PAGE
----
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Loving Your Work

Work has always meant fatigue. And there is no doubt that work is tiring, it requires sacrifice, effort, and pain: physical, mental, and sensory fatigue.

There is an element that has made work rise from the simple description of a physical or psychological effort to a higher dimension, linked to the goal that is pursued: it is dignity, individual fulfillment, and satisfaction of needs.

We can understand, in any case, that associating the verb “to love” with the verb “to work” may seem like a possibility reserved only for the lucky few, the privileged, perhaps deluded.

Yet, the concept of love plays a fundamental role in the life of each of us, and affects all spheres of our life, including work. You can cultivate love for a person, for a value, for an idea, for an activity, for a goal, and so on.

Love for work, in particular, gives us strength and self-esteem, and for this reason, we hope that everyone will be able to love their job, or find a job to love because, regardless of the type of work we do, our skills, our age, etc., when we can bring together the verb to work with the verb to love, our whole life benefits from it in terms of energy, creativity, reliability, quality, and ability to face the inevitable difficulties that every job entails.

Unfortunately, some studies and surveys seem to attest that the percentage of people who believe they love their job is low in all countries, with an average of around 12% of the total employed. All the others are divided between those who hate the job they do and those who experience a neutral feeling of indifference.

And instead, when you do a job you love, the probability of being able to work well producing “well-being” for yourself and for others is also higher, or at least you get this result by paying lower personal costs than those who must do more effort to try himself to work well even if he hates or tolerates his job.

One can love your job whatever you do. We must not fall into the trap of thinking that only those who do prestigious, noble, well-paid, perhaps artistic, or otherwise notorious jobs can love their work. Establishing a loving relationship with one’s work depends more on the person’s aptitude, will, passion, interest and, I would say, conscientiousness than on external factors. Therefore every job can be the object of love: from the simplest or humblest ones, to the most complex and coveted ones; and every person can be capable of loving their job, regardless of age, skills, qualification, role, etc.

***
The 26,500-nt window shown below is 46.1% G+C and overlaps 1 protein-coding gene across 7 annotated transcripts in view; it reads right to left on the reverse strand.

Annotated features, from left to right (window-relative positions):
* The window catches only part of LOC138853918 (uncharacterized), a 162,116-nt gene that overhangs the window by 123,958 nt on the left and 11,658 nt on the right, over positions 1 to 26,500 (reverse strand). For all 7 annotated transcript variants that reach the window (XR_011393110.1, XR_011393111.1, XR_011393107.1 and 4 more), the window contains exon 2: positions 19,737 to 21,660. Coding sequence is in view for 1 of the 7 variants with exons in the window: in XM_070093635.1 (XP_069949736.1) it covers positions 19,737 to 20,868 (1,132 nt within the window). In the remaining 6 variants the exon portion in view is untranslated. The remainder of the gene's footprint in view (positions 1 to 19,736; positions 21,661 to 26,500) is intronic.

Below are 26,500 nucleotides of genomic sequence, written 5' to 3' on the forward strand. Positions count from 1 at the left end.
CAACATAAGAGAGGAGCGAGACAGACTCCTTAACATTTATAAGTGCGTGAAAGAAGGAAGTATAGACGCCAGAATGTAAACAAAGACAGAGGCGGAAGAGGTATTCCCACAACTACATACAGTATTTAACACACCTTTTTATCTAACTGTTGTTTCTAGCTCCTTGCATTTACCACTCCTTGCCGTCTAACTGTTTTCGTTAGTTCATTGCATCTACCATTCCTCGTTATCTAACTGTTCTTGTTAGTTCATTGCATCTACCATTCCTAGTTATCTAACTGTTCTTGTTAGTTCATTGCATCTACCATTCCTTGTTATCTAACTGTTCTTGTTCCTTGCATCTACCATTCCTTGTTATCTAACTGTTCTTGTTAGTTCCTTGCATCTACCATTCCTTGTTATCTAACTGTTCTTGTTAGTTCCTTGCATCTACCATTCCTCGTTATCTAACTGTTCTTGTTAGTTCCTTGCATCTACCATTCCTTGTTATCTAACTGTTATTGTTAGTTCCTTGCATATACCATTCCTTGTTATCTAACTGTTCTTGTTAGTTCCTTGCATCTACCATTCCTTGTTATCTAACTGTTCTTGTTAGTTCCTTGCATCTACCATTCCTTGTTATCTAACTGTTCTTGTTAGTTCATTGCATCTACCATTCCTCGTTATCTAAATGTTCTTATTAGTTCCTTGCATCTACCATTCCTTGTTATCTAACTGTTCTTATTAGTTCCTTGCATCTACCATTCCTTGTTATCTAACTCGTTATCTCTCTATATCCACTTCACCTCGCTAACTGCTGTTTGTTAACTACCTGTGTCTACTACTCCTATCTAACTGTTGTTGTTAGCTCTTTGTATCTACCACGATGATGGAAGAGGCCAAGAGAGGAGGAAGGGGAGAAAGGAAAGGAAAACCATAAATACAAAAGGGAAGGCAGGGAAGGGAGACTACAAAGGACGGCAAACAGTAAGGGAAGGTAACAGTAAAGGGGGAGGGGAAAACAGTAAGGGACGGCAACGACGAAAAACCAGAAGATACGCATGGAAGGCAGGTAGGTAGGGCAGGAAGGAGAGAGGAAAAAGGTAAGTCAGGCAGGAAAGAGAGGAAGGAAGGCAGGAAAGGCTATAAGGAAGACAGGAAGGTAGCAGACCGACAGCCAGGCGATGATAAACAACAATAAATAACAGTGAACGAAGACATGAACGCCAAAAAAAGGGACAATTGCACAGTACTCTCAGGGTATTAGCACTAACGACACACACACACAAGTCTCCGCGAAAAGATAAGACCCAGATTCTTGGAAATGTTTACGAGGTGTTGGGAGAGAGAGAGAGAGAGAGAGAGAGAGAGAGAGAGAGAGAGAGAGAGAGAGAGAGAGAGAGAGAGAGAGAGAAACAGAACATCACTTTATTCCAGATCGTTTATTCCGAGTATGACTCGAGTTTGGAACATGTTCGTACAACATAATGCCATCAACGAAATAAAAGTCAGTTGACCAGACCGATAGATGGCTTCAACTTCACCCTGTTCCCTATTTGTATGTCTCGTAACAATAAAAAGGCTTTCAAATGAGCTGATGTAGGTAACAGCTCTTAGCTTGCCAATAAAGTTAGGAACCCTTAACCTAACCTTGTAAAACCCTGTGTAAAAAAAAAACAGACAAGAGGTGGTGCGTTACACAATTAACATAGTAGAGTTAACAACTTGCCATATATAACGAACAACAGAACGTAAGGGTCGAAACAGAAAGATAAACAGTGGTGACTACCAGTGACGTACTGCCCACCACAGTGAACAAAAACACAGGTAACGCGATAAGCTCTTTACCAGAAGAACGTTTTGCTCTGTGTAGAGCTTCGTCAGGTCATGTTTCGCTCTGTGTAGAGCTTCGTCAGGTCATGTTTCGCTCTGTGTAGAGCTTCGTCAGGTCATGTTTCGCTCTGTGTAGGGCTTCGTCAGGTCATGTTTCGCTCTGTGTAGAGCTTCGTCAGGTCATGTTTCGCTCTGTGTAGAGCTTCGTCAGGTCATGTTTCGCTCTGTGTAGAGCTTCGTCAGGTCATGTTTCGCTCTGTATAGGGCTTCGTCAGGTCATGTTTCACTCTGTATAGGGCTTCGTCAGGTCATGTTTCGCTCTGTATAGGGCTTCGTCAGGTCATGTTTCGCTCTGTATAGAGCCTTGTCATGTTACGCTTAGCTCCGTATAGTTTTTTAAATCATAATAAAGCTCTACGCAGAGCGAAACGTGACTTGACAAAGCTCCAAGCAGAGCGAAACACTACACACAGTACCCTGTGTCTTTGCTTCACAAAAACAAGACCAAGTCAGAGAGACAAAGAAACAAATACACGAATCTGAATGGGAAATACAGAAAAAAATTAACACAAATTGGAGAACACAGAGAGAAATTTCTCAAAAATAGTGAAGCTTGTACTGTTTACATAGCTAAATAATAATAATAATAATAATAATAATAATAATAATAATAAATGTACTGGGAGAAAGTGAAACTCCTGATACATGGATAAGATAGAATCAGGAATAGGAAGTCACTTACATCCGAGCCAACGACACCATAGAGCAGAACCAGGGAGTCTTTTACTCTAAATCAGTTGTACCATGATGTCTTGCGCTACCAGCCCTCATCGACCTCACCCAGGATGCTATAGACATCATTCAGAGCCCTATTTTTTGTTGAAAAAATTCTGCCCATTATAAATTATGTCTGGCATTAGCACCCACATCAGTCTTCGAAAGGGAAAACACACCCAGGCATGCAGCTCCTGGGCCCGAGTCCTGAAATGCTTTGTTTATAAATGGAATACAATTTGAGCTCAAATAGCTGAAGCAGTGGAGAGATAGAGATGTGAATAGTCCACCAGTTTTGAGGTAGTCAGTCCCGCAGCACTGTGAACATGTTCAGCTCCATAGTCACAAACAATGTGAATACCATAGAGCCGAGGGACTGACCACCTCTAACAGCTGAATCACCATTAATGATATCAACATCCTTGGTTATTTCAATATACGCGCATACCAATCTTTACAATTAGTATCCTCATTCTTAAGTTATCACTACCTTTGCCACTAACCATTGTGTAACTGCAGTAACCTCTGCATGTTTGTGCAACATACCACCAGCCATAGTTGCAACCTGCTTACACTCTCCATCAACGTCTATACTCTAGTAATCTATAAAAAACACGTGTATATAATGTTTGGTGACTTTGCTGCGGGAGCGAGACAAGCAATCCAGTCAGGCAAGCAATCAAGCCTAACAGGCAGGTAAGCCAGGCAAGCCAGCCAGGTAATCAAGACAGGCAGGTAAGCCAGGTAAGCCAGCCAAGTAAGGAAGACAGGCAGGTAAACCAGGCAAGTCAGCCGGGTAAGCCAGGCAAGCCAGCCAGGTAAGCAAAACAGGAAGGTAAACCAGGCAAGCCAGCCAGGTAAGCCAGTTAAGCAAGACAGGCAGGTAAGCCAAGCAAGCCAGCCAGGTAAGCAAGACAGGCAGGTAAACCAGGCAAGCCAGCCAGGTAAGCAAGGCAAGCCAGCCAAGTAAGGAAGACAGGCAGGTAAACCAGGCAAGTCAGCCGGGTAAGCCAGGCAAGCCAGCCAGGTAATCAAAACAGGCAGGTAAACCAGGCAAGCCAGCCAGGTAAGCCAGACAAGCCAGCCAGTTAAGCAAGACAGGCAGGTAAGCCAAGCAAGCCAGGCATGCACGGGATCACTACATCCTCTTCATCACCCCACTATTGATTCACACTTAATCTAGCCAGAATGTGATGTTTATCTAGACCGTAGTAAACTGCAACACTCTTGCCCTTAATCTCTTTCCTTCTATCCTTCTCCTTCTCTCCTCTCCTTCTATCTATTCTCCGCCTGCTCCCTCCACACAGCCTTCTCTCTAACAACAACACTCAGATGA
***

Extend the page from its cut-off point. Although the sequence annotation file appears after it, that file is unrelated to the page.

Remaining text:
People who love their work can be seen with the naked eye, we realize it by how they move, by what they say, by the gestures they make, by the decisions they make, by the way, they deal with difficulties. And, even if they are rare as mentioned above, we all know very well how to distinguish a person who loves his job from one who tolerates or hates it: the former, in fact, will show more attention, more interest, more kindness, more professionalism and it will most likely give us a feeling of sincerity, energy, and passion.

People who love their work are more resilient, more self-confident, generous, creative, sociable, energetic, innovative, and oriented towards continuous improvement.

Loving your job certainly gives you an edge and helps you to better face all the challenges and difficulties that every type of work inevitably poses. Because the love for one’s work gives more strength and courage, nourishes self-esteem, and makes us want to improve ourselves and take care of ourselves and of others.

Those who love their work essentially recognize that the work they are doing has a strong sense, a profound meaning: that is, they have managed to grasp that their work makes a useful contribution to something greater and more important, for themselves and for others, and this thought makes them proud and satisfied with what they are doing.

There is a little story that sums this up well: A traveler met three stonecutters and asked all three what they were doing. The first replied, with a certain hatred “I’m breaking stones”, the second replied, with a certain serenity “I break stones to support my family”, the third replied, with great pride, “I am building a cathedral”.

Moral: A person who thinks that work is a way of expressing one’s identity and worth, and not just an effort or a duty or a sentence, is more likely to be able to love one’s job.

In fact, a basic ingredient for being able to love one’s job is just the idea that work, whatever it is, can give us the opportunity to express our uniqueness, our values, our desire to contribute positively to the life of the society we live.